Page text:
Question of the day
How many times do you think you’ve appeared in the background of someone else’s photo?*
The stuff of private-eye stories
When I was taking a black and white photography class back in college, I often walked around my college town, snapping photos of this and that. Storefronts, nature, people.
As I pointed my camera upward to take a picture of a billboard, a smartly dressed businessman entered my frame. He would have been a pretty boring addition to the photo composition—wearing a wool overcoat, carrying a briefcase in one hand and a large bouquet in the other. But what made him interesting was that, as I clicked the shutter, he wielded the bouquet in front of his face like a shield. Like a beleaguered celebrity avoiding the paparazzi.
An unassuming man suddenly became interesting. Why was he so camera-shy? Who were those flowers for? Hmm? *Eyebrow raise*
When I developed the film, there he was, in one frame looking slightly off-camera. In the next, his face covered with flowers of shame.
It got me thinking.
Your face on Facebook
That was seven years ago, when Facebook existed but was far from omnipresent in the way it is today. Your social network still, mostly, comprised people you actually knew, and the possibility that photos of yourself / friends / family might crop up in the public domain was far from being an issue. Thanks to this man, though, I developed an early awareness and concern about Facebook privacy settings. Not only were my friends posting photos of me and tagging me in them, but it was also possible that complete strangers were posting photos of me that I didn’t know existed. Even if I were untagged and just part of the background, it was unnerving to think that my image might very well be plastered all over the Internet.
The following year, I worked at an office in the middle of Times Square, where I found myself in the way of some tourist’s photo at least once a day, on average. So I became really good at averting my face whilst pretending to be busy looking in the direction of oncoming traffic, or something like that.
Not so camera shy anymore
During my travels though, I’ve noticed a new phenomenon that is intriguing to me. People actually pose for my photos, as though I knew them, or as though they had in fact asked me to take it for them. And not in a, I-brought-a-camera-to-a-remote-village-and-everyone-is-fascinated kind of way. I don’t have a fancy camera, just an understated point-and-shoot. They can surely tell I’m just another tourist like them.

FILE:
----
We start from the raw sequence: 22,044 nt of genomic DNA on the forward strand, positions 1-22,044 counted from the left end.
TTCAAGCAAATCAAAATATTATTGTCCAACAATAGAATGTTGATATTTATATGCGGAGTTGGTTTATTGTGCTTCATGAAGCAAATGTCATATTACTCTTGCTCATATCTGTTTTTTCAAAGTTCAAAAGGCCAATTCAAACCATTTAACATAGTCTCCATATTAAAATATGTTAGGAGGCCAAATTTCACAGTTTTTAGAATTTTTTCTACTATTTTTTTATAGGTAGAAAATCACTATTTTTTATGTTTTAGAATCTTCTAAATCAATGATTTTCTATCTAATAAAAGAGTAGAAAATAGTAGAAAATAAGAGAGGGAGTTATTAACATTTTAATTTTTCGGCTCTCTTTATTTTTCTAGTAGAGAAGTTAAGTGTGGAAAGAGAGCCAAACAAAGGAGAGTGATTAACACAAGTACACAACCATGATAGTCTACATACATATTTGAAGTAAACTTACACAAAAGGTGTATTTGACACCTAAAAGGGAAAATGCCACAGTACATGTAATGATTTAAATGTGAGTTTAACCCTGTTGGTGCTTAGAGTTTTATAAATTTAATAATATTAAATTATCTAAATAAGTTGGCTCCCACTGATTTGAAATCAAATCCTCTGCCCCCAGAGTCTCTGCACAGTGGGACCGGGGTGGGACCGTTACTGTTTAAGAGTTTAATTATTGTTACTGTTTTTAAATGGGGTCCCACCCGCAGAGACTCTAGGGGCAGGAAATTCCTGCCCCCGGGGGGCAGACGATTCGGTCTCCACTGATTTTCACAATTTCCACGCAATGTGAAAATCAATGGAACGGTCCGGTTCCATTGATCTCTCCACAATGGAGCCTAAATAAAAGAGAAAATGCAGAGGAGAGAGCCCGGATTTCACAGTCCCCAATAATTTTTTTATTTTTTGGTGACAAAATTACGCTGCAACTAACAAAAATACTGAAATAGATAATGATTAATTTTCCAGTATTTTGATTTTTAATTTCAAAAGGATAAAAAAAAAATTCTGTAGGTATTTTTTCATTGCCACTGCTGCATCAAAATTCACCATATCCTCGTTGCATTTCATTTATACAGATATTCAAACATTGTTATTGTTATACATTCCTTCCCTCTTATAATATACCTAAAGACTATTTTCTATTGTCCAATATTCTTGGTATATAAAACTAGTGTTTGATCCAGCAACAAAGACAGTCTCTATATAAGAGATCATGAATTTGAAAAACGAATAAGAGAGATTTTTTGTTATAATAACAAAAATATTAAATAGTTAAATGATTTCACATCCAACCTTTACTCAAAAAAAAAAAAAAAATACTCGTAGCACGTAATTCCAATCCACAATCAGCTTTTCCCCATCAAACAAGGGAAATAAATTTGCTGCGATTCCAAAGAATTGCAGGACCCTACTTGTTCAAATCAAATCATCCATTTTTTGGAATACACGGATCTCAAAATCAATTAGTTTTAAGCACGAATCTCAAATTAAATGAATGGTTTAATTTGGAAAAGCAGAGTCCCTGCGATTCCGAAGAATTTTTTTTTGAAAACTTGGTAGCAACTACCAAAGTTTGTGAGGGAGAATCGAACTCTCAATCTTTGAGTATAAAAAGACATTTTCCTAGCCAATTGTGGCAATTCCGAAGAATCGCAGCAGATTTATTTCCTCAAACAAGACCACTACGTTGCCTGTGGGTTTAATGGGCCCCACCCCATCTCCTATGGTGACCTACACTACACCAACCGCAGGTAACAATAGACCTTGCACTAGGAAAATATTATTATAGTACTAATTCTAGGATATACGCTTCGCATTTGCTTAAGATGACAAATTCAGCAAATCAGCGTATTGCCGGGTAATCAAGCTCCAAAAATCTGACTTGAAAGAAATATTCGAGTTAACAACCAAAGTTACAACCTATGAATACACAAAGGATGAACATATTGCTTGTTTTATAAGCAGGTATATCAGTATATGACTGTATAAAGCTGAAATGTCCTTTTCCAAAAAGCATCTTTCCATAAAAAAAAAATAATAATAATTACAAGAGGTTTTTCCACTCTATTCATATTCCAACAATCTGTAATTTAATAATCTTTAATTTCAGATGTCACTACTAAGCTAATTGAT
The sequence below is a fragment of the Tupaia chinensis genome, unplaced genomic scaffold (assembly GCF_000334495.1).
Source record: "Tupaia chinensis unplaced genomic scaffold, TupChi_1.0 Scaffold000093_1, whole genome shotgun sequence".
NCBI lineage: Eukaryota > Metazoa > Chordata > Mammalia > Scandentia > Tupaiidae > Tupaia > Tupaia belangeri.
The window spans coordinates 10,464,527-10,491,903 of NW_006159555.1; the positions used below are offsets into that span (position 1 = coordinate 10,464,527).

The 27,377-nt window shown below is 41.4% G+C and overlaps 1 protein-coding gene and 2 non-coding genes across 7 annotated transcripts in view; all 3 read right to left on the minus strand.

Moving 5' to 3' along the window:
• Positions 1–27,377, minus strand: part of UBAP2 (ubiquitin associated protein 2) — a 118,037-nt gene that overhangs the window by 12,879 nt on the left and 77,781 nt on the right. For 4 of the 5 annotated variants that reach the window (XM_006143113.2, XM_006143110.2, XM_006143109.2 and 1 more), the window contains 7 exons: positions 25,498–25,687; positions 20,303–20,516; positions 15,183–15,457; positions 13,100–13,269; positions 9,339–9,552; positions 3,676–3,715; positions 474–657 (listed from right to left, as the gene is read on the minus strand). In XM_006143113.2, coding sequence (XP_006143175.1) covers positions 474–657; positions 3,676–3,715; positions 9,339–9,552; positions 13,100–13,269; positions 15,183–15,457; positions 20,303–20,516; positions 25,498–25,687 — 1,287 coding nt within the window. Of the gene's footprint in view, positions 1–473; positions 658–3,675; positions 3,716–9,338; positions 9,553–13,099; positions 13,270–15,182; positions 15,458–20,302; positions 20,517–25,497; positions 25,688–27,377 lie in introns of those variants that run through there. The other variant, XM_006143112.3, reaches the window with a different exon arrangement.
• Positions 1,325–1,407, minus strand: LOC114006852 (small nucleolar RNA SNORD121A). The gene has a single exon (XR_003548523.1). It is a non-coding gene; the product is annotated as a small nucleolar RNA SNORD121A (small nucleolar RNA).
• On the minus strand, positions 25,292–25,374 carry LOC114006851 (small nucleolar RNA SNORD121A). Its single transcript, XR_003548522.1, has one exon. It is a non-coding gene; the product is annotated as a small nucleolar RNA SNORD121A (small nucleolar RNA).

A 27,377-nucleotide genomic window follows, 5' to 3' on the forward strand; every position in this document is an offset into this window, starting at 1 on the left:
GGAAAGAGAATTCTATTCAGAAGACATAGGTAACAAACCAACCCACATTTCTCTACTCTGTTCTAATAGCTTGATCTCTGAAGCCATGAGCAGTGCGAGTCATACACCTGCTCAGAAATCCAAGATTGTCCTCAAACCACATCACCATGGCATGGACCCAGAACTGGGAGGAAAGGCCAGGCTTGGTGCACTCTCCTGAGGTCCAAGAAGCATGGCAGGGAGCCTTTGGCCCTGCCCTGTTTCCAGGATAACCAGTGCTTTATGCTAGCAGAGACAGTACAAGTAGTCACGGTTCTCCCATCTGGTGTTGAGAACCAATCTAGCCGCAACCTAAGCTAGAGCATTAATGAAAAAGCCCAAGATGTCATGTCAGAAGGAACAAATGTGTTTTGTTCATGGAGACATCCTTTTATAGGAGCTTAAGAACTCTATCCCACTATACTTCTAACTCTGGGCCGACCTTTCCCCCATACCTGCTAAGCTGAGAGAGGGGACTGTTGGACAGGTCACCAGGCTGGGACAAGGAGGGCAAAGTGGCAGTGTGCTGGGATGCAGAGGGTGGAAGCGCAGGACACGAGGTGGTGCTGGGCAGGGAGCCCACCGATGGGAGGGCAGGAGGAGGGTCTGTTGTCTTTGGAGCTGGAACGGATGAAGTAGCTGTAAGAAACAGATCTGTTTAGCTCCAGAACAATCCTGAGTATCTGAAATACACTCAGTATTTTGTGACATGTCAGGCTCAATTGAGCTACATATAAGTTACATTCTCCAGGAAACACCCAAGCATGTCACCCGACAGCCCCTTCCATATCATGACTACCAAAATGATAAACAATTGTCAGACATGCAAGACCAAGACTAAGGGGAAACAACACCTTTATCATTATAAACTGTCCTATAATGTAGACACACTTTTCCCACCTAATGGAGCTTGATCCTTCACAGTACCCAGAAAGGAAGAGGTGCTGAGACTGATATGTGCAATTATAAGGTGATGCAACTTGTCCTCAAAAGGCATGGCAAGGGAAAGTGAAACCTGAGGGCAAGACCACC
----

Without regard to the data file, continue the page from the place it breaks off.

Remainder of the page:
Except that I’m a tourist with a blog. Ha!
A few footnotes on privacy
*I don’t have an answer to my own question, but I certainly think it would be a fascinating number to try to come up with. But given the way Facebook is going with their creepy facial recognition technology, they might be able to answer that question for us…
**There’s a lot you should know about online privacy. Try searching your own name on Pipl.com, for example, and you’ll see how rigorously some companies are working to scrape information on you from everywhere including anything that is public on Facebook, your address records, any social media sites you’ve used, to create an extensive dossier on you. If that gives you the shivers, check out these articles on how to manage your Facebook privacy settings, here and here (specific to Timeline). This is worth doing, believe me. Unfortunately, there’s no way to make your Facebook profile photo private, which irks me to no end, because it means that any people-search website can access and put it in a database. Terrible!!
***Please be kind to yourself and manage your privacy settings. The friends I met in Versailles told me several instances in which people they knew had posted a video on Youtube, or a photo on Facebook, that then somehow got funneled into stock photography and was used in advertisements. What the…? How is that even allowed? I don’t remember the exact particulars, but one story was about how a woman traveled somewhere, the Netherlands maybe? and got off the metro to see a giant blown-up photo of her family used in an advertisement. Having seen the photo, she was able to sue for rights to the photo, but if she hadn’t happened upon it she never would even have known!